Cycling to the Secret Annex with Margot
When Margot received a call-up on 5 July 1942, Otto and Edith Frank decided to go into hiding the next day. They called Miep and Jan, so that they could bring things for the hiding place. The next morning, Miep picked up Margot. Together they cycled to Otto's company on the Prinsengracht. Otto, Edith, and Anne went there on foot.
Once they were settled in the hiding place, they quickly established a routine. The helpers divided the work, with Miep taking care of the meat and vegetables. In her diary, Anne wrote: ‘Miep is just like a pack mule, she fetches and carries so much. Almost every day she manages to get hold of some vegetables for us brings everything in shopping bags on her bicycle.’ In addition, Miep brought the people in hiding library books.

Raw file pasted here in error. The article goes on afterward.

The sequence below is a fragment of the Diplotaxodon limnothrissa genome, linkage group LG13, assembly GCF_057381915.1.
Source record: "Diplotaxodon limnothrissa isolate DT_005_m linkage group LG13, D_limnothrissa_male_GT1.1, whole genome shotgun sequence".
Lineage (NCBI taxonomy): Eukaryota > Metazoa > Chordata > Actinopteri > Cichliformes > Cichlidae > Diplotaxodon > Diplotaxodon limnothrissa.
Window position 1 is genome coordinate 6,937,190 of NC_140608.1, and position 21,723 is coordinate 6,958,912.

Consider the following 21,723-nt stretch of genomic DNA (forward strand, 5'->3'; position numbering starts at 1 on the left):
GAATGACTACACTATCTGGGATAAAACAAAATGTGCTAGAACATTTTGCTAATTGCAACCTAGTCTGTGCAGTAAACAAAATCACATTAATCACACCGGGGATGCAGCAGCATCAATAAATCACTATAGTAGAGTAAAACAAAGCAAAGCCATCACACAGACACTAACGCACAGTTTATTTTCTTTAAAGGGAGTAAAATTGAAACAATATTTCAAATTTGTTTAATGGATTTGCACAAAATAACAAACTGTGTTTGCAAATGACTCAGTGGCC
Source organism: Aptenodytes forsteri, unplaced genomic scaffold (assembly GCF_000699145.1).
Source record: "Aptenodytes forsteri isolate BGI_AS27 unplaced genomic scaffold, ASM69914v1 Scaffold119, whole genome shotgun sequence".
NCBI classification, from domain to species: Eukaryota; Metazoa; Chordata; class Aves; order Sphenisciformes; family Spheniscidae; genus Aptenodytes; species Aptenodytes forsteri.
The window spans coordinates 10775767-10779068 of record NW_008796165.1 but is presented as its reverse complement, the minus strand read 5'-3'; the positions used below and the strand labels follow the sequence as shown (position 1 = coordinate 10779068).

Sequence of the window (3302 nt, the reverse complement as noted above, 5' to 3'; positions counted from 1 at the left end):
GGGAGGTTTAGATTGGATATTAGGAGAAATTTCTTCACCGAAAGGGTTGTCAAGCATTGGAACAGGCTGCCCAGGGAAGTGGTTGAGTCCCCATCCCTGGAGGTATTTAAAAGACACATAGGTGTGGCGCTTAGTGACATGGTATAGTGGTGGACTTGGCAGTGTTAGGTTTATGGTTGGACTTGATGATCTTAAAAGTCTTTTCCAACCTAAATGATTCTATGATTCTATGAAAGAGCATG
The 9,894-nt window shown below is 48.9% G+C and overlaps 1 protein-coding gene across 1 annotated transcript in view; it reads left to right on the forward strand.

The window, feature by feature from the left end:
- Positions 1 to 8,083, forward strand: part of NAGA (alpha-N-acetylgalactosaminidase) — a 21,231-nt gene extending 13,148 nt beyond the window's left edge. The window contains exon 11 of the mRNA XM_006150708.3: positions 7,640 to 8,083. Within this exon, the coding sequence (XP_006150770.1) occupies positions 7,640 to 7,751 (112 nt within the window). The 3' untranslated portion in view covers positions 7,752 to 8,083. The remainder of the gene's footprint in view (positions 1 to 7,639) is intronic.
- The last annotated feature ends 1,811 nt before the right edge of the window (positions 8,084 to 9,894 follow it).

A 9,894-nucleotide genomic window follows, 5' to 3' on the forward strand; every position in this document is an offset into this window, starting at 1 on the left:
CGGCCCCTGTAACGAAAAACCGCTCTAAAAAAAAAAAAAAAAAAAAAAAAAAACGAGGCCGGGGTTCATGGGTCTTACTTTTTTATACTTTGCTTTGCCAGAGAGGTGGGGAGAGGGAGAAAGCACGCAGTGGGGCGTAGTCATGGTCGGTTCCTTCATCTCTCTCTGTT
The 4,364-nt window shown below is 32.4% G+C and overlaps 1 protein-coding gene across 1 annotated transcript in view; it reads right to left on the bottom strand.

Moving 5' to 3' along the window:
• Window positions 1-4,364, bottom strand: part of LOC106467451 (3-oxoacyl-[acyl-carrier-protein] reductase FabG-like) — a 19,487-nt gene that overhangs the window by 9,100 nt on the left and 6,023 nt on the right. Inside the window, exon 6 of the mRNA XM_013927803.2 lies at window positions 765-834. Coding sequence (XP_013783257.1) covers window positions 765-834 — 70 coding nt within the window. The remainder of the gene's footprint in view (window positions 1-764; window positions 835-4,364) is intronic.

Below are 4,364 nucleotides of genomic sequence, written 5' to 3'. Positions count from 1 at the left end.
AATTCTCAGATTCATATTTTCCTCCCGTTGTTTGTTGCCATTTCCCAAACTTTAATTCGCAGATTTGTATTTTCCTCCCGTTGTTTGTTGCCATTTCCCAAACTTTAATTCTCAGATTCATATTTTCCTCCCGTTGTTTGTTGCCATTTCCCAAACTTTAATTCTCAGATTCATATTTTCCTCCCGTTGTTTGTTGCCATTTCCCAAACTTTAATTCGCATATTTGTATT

‘To the outside world, we had to look as relaxed as possible, or people might have grown suspicious.’
‘I'm writing about you, too’
In addition to the daily care for the eight people in hiding (the Van Pels family and Fritz Pfeffer joined the Frank family in the Secret Annex), the work for the company had to continue as normal as possible.
At the same time, Miep and Jan Gies were hiding someone in their own home from May 1943 onwards. Kuno van der Horst, a 23-year-old student, went into hiding with the Gies family because he had refused to sign a declaration of loyalty to the Nazis.
Miep knew that Anne kept a diary. One day she interrupted Anne while she was writing. ‘She gave me a look that I will never forget. She looked furious, grim. And then Anne stood up, slammed her diary shut, and looked down her nose at me. “Yes,” she said, “and I’m writing about you, too.” I did not know what to say. The only thing I could think of was: “I’m sure it’ll be lovely.”’
Miep keeps Anne’s diary notes
But then, on Friday morning 4 August 1944, Dutch police officers, headed by SS-Hauptscharführer Karl Josef Silberbauer, unexpectedly raided Prinsengracht 263. They arrested the eight people in hiding, as well as their helpers Johannes Kleiman and Victor Kugler.